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Bourque, Coffey, Murphy inducted Monday

11/9/2004

TORONTO -- A trio of defensemen with nine combined
Stanley Cup championships and diverse playing styles were
inducted into the Hockey Hall of Fame on Monday.

Defensemen Ray Bourque, Paul Coffey and Larry Murphy were joined
in Toronto by Cliff Fletcher, who was the architect of the
Calgary Flames' 1989 Stanley Cup championship team.

Following in the footsteps of Hall of Famer and former Boston Bruin Bobby Orr,
Bourque earned a reputation as one of the best two-way
defensemen in history, mixing great offensive skills with
intelligent play in the defensive zone.

During a 22-year career, Bourque amassed 410 goals and 1,169
assists in 1,612 games for the Boston Bruins and Colorado Avalanche. His 1,579 career points are most among defensemen
and rank ninth on the all-time scoring list.

"Now when I look back at what I've accomplished, I think 'Wow!
What a ride,'" Bourque said.

The native of Montreal played in two Stanley Cup Finals in
20 seasons with the Bruins before ending his career with
Colorado, where he hoisted the Stanley Cup in 2001. He appeared
in the All-Star Game 19 times, trailing only the legendary
Gordie Howe (23).

After winning the Calder Trophy as the NHL's top rookie in 1980,
Bourque won the Norris Trophy as the NHL's top defenseman four
times in five seasons between 1986-1991. He collected his fifth
following the 1993-94 season -- a total exceeded only by Orr (8)
and Doug Harvey (7).

"Having the Hockey Hall of Fame honor me by letting me join this
special fraternity is beyond my wildest dreams," Bourque said.
"I will remember this night forever."

Playing for nine different franchises, Coffey produced 396 goals
and 1,135 assists in 1,409 games over 21 seasons. The 14-time
All-Star eclipsed 100 points five times, and his 1,531 career
points are just behind Bourque on the all-time list. He also
posted 196 points in 194 postseason games.

Regarded as one of the most skilled skaters in league history,
Coffey combined his speed with his outstanding shooting and
passing to become one of the greatest offensive defensemen.

"I'd like to thank the Hockey Hall of Fame for this tremendous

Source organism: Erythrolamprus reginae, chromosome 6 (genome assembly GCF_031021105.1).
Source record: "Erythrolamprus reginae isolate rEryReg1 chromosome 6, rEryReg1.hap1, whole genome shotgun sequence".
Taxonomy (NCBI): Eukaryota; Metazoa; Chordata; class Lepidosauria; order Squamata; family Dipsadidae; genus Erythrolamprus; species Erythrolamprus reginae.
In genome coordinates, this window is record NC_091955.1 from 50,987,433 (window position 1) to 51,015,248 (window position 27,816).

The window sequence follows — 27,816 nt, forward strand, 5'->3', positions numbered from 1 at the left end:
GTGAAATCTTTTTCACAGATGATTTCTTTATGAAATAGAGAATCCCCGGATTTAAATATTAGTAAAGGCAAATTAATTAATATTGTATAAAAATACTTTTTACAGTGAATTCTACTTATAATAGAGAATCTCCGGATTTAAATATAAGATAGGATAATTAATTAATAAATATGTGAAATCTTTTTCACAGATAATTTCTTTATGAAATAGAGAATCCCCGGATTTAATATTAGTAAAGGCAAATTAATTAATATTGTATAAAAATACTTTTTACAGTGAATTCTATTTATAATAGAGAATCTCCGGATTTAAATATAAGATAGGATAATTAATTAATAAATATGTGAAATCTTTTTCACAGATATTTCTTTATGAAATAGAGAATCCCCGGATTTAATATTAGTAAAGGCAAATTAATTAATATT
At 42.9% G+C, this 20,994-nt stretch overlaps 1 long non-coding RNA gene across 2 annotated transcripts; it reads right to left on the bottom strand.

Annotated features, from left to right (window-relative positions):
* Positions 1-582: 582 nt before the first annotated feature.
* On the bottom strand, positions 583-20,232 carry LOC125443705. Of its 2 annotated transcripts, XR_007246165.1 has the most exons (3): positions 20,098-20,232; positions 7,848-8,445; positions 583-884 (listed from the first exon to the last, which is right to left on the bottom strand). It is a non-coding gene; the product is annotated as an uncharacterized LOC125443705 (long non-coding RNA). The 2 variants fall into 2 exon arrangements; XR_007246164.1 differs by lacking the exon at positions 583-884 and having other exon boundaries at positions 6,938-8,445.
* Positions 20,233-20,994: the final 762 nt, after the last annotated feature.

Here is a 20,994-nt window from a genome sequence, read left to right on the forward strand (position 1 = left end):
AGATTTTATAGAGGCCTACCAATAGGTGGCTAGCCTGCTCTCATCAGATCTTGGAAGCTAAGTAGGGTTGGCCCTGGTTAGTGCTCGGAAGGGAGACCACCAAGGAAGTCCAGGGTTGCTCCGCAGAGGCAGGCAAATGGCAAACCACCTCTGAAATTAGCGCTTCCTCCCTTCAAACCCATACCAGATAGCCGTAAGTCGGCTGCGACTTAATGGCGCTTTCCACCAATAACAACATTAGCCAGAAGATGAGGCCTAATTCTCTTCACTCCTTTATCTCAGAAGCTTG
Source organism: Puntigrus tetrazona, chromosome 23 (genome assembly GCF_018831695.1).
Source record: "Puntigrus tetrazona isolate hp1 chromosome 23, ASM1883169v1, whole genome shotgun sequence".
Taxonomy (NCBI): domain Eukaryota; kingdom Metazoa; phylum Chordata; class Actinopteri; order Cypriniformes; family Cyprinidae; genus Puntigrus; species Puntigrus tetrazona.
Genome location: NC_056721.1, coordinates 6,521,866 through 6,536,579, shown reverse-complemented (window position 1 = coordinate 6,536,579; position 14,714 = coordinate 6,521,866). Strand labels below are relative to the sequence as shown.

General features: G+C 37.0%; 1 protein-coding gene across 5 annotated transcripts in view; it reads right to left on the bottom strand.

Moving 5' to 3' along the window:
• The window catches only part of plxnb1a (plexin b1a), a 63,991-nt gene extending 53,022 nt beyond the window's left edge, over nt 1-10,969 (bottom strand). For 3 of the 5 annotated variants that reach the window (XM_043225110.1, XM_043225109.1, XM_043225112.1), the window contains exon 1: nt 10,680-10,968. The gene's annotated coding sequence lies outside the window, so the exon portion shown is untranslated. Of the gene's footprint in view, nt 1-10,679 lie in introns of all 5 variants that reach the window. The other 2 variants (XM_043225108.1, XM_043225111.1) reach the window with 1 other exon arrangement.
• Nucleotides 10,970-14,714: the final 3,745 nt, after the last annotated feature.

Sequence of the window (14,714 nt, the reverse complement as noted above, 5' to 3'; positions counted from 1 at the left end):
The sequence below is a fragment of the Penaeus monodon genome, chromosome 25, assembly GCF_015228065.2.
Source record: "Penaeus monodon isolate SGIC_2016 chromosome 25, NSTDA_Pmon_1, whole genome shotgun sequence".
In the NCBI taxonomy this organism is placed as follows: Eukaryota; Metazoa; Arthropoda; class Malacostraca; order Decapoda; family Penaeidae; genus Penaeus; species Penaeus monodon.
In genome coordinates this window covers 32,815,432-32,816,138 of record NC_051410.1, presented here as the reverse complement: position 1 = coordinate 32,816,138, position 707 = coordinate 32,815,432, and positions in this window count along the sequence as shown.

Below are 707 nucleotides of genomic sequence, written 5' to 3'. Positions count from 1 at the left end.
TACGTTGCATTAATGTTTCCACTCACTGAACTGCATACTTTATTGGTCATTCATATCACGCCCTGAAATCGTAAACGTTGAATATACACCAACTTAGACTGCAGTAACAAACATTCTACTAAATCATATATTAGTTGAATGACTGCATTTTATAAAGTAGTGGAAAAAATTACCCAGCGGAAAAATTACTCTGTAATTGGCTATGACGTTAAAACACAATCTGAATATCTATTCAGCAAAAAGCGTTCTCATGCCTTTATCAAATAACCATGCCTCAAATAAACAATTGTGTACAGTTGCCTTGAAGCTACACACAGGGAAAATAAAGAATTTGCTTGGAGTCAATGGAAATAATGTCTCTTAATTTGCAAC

honor," Coffey said. "Two days ago, we received our Hockey Hall
of Fame jackets. (I felt) total pride and accomplishment."

A three-time Norris Trophy winner, Coffey scored 48 goals during
the 1985-86 season for the Edmonton Oilers -- a total that
stands as a single-season record for defensemen.

"Everyone knows how many points he had as a defenseman," former
Edmonton teammate Wayne Gretzky said. "More importantly he
wanted to win"

The Ontario native won three championships while spear-heading
the Oilers' lethal attack in the 1980s. He became the latest
member of the Oilers' dynasty to be elected, joining coach Glen
Sather, Gretzky, Jari Kurri and Grant Fuhr, who was inducted in
2003.

Coffey won another Stanley Cup with the Pittsburgh Penguins in
1991.

A former teammate of Coffey's in Pittsburgh, Murphy ranks second
among defensemen with 1,615 games played in 21 seasons.

"When I was 14, I was playing on the Toronto Marlboro Minor
Bantam team, and one of my teammates was Larry Murphy," Coffey
said. "Who would have ever thought 30 years ago that we'd be
standing here today, pretty awesome."

Producing 152 points in 215 postseason games, Murphy won four
Stanley Cups during a career spent with six teams. He was part
of back-to-back title teams in 1991 and 1992 with the Penguins
and in 1997 and 1998 with the Red Wings.

Hall of Fame coach Scotty Bowman, who was the coach of Murphy's
last three Stanley Cup winning teams, spoke glowingly of his
former blue-liner.

"He knew the game. He knew how to play. With or against the
lead, you couldn't have had a better player."

Despite recording 287 goals and 929 assists, Murphy gained a
reputation for his outstanding defensive play. He consistently
made his teammates better, evidenced by his being paired with
Coffey, Rod Langway and Nicklas Lidstrom in seasons they won the
Norris Trophy.

"On these walls is the greatest players that have ever played
the game," Murphy said. "To be included in this group is an
affirmation of my career."

Fletcher, who will be inducted into the builders category of the
Hall of Fame, served for more than 25 years as a general
manager, posting a career record of 929-776-295.

Entering his fifth season with the Coyotes and fourth in his
role as senior executive vice president, Fletcher began his
career as a scout for the Montreal Canadiens before joining the
St. Louis Blues as an assistant general manager.

Fletcher was selected as general manager of the expansion Flames
and served in that capacity in the club's first 19 years. He
oversaw the Atlanta Flames franchise in 1972 and 1980 and
organized the team's transfer to Calgary.

In Fletcher's 11 years in Calgary, the Flames won two
Presidents' Trophies and a Stanley Cup title in 1989.

"The Atlanta Flames made me a general manager at 36, and then
the Calgary Flames gave me the best years of my life and a
Stanley Cup," Fletcher said.

Fletcher also was the first general manager to sign and bring a
player from the former Soviet Union to play in the NHL with
official consent when Sergei Priakin joined the Flames in 1988.

From 1991-97, Fletcher served as the chief operating officer,
president and general manager of the Toronto Maple Leafs. Under
his direction, the Leafs reached the conference finals in
consecutive seasons (1993 and 1994).